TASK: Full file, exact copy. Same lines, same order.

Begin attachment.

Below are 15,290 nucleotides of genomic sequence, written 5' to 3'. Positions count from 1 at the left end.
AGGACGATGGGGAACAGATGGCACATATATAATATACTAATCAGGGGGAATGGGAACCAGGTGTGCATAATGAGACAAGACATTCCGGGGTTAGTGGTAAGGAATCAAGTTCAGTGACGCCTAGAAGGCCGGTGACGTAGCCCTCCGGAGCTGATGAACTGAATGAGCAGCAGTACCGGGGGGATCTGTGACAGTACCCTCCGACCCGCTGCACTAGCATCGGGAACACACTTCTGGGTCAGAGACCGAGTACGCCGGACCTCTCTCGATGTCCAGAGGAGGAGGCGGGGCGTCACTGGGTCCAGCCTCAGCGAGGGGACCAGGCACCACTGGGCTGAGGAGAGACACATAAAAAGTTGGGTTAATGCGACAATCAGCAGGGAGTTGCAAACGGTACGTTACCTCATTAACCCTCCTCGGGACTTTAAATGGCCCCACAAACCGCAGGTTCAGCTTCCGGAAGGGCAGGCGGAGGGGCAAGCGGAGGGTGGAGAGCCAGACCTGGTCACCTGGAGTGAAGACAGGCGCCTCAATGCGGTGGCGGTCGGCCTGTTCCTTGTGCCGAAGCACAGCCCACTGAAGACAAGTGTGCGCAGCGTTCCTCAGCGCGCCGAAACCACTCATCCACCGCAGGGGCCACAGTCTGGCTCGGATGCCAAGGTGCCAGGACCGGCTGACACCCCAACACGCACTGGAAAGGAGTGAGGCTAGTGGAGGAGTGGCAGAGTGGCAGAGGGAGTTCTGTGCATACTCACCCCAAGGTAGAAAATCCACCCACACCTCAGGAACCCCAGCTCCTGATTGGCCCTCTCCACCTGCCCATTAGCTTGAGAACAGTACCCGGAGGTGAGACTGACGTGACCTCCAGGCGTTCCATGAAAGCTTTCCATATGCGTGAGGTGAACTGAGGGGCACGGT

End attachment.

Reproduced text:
Below are 15,290 nucleotides of genomic sequence, written 5' to 3'. Positions count from 1 at the left end.
AGGACGATGGGGAACAGATGGCACATATATAATATACTAATCAGGGGGAATGGGAACCAGGTGTGCATAATGAGACAAGACATTCCGGGGTTAGTGGTAAGGAATCAAGTTCAGTGACGCCTAGAAGGCCGGTGACGTAGCCCTCCGGAGCTGATGAACTGAATGAGCAGCAGTACCGGGGGGATCTGTGACAGTACCCTCCGACCCGCTGCACTAGCATCGGGAACACACTTCTGGGTCAGAGACCGAGTACGCCGGACCTCTCTCGATGTCCAGAGGAGGAGGCGGGGCGTCACTGGGTCCAGCCTCAGCGAGGGGACCAGGCACCACTGGGCTGAGGAGAGACACATAAAAAGTTGGGTTAATGCGACAATCAGCAGGGAGTTGCAAACGGTACGTTACCTCATTAACCCTCCTCGGGACTTTAAATGGCCCCACAAACCGCAGGTTCAGCTTCCGGAAGGGCAGGCGGAGGGGCAAGCGGAGGGTGGAGAGCCAGACCTGGTCACCTGGAGTGAAGACAGGCGCCTCAATGCGGTGGCGGTCGGCCTGTTCCTTGTGCCGAAGCACAGCCCACTGAAGACAAGTGTGCGCAGCGTTCCTCAGCGCGCCGAAACCACTCATCCACCGCAGGGGCCACAGTCTGGCTCGGATGCCAAGGTGCCAGGACCGGCTGACACCCCAACACGCACTGGAAAGGAGTGAGGCTAGTGGAGGAGTGGCAGAGTGGCAGAGGGAGTTCTGTGCATACTCACCCCAAGGTAGAAAATCCACCCACACCTCAGGAACCCCAGCTCCTGATTGGCCCTCTCCACCTGCCCATTAGCTTGAGAACAGTACCCGGAGGTGAGACTGACGTGACCTCCAGGCGTTCCATGAAAGCTTTCCATATGCGTGAGGTGAACTGAGGGGCACGGT